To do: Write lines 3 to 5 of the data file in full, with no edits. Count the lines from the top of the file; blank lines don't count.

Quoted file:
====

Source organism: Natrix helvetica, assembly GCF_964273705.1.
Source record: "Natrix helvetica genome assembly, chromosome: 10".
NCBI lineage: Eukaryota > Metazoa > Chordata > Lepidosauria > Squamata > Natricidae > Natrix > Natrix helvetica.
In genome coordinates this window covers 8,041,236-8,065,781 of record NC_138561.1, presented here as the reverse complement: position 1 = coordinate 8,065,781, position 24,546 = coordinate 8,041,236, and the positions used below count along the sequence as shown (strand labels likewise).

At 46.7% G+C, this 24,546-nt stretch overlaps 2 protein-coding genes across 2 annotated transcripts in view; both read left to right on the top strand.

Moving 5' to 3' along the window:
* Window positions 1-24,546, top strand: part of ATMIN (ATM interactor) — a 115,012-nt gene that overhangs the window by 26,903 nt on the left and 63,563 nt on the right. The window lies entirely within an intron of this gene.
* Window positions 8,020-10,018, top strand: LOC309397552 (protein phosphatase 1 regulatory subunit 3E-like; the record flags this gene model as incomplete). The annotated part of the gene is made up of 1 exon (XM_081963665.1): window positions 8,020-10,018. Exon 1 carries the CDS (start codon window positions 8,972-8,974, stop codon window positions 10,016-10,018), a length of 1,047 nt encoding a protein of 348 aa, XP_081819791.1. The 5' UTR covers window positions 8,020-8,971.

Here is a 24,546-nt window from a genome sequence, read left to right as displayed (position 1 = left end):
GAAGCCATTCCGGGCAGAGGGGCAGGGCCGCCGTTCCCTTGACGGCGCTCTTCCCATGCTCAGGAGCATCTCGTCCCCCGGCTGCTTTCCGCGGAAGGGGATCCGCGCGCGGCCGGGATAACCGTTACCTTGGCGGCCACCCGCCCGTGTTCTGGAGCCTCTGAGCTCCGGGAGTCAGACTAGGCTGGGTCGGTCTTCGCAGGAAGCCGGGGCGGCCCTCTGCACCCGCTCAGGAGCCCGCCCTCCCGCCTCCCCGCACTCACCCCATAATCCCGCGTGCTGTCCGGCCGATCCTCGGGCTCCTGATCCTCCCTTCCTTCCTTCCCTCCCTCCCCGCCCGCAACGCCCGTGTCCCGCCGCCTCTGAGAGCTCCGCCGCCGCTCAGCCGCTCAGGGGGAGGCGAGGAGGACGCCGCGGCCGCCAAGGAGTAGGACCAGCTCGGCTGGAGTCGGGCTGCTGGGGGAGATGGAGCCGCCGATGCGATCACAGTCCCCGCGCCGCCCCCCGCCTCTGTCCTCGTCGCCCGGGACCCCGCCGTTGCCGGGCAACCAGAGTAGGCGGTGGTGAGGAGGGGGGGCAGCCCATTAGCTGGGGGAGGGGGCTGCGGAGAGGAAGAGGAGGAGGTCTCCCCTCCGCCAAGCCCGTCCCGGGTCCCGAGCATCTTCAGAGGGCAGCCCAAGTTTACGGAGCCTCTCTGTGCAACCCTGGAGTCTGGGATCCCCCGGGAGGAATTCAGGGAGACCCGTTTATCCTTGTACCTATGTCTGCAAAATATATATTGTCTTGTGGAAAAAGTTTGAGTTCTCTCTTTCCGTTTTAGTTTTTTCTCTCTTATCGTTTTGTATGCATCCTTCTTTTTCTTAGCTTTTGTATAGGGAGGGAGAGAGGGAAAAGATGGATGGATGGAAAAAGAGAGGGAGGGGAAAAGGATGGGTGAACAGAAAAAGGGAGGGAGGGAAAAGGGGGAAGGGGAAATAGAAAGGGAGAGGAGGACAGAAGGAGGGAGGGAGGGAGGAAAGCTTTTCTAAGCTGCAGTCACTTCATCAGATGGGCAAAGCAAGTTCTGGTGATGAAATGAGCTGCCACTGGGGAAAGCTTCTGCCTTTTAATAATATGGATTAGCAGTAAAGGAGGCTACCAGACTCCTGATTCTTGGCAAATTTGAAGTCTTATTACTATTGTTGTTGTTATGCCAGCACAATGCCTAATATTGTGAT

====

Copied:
NCBI lineage: Eukaryota > Metazoa > Chordata > Lepidosauria > Squamata > Natricidae > Natrix > Natrix helvetica.
In genome coordinates this window covers 8,041,236-8,065,781 of record NC_138561.1, presented here as the reverse complement: position 1 = coordinate 8,065,781, position 24,546 = coordinate 8,041,236, and the positions used below count along the sequence as shown (strand labels likewise).

At 46.7% G+C, this 24,546-nt stretch overlaps 2 protein-coding genes across 2 annotated transcripts in view; both read left to right on the top strand.